It's time to say goodbye to Sarah, Cosima, Helena, Allison, and Rachel, as BBC America's quietly groundbreaking sci-fi show Orphan Black will draw to a close this weekend after five seasons. The show was never afraid to push boundaries, and always felt criminally under-appreciated, yet universally acclaimed. Beloved by fans and praised for its progressive storylines, Orphan Black will likely end without great fanfare, but its impact on how women are portrayed on screen should not be overlooked.
While lots of TV shows on air right now (with one or two exceptions) dedicated little space to its female characters, #OrphanBlack's enormous cast of women made a splash in a way that stood apart from the "strong female characters" of Game of Thrones and The Walking Dead. Orphan Black gave us flawed women, powerful women, struggling women, mothers, beauty queens, and CEOs. It showed that women could can embody every nuance and hardship of womanhood without playing into cliches of what female characters should look like. The central themes of sisterhood and feminism were explicit and unwavering, weaving those ideas into an intriguing dystopian narrative of conspiracy theories and scientific experimentation.
Tatiana Maslany & The Heart of 'Orphan Black'
It's impossible to talk about Orphan Black without talking about #TatianaMaslany, the show's driving force and the reason for its success. That moment of recognition at the train station which introduced us to wayward Brit Sarah Manning also introduced us to newcomer Maslany, whose showreel at the time included roles in small budget indies and improv theater. As the series has progressed, the clones' story got only more complex, introducing endless new characters such as Tony, Krystal, and M.K, who slot in alongside the core five — who are all played by Maslany. If you've ever watched the show, even for a series or two, it's easy to forget that when Cosima talks to Sarah about Rachel, it's essentially Tatiana taking to Tatiana about Tatiana.
While Maslany receives the bulk of the acclaim for the many women she embodies, she always makes note to thank the unseen clone Kathryn Alexandre, who has played opposite her in scenes since Season 1. Speaking to the Screen Actors Guild, Maslany praised her hard-working body double and friend, saying:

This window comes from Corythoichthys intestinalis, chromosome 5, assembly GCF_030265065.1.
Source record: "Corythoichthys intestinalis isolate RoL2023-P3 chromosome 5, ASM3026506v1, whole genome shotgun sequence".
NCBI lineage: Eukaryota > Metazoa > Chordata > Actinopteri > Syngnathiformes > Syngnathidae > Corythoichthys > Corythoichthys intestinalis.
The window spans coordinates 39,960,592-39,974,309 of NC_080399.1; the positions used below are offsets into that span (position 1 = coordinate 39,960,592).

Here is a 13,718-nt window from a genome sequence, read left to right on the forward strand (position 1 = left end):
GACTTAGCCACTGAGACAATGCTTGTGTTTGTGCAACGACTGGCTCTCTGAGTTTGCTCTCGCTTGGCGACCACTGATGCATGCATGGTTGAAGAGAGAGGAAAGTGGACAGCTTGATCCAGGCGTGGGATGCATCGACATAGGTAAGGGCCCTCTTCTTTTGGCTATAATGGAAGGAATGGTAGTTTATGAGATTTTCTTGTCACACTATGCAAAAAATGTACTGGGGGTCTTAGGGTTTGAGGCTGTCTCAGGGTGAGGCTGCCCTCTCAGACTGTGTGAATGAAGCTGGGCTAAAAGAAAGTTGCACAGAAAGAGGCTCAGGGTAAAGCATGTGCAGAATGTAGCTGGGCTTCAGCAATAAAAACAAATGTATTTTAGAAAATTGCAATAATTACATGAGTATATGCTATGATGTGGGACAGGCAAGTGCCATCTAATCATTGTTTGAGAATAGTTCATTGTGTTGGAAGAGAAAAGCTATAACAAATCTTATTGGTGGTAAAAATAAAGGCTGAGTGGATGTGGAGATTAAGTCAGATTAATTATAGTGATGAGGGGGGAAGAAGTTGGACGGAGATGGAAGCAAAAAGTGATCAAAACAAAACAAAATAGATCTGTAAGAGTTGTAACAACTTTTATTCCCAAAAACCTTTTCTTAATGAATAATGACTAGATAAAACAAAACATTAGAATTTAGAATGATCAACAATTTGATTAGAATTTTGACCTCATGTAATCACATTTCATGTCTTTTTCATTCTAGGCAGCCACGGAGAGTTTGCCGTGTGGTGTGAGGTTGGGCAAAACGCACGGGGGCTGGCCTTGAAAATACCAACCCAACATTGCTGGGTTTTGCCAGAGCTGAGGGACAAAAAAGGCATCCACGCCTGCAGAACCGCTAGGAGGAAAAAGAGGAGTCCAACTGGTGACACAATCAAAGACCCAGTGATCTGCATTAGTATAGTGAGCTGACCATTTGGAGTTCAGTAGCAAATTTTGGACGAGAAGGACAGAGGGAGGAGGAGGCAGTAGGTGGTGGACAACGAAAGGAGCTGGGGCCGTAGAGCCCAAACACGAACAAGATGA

She's so amazing. She memorizes all of the lines, all of my blocking, all of her blocking, my mannerisms, my impulses; she, somehow, memorizes all of that and gives it back to me with a performance I can play off of."
Maslany has served as a producer since Season 3, a move which further demonstrates her commitment to and belief in the show. Along with continued acting classes while filming, 150-hour set days (I imagine), and endless, endless lines to learn, it's a wonder how Maslany has managed to be involved in anything else in the past five years — yet I imagine winning the Emmy for Outstanding Lead Actress in 2016 made her efforts feel worthwhile.
A Solid Supporting Cast
I could gush for days about how wonderful Tatiana Maslany is, but Orphan Black wouldn't be the same without its stellar supporting cast. Sarah's adopted brother Felix (Jordan Gavaris) was the fun, caring, free-spirited character the show looked to in its darkest moments, while Allison's adoring husband Donnie (Kristian Bruun) blossomed from deadbeat monitor to devoted clone-supporter as the series progressed. Both Art (Kevin Hanchard) and Mrs. S (Maria Doyle Kennedy) also provided Sarah with the moral compass she struggled to find on her own, helping her grow into the backbone of support she became to her sisters.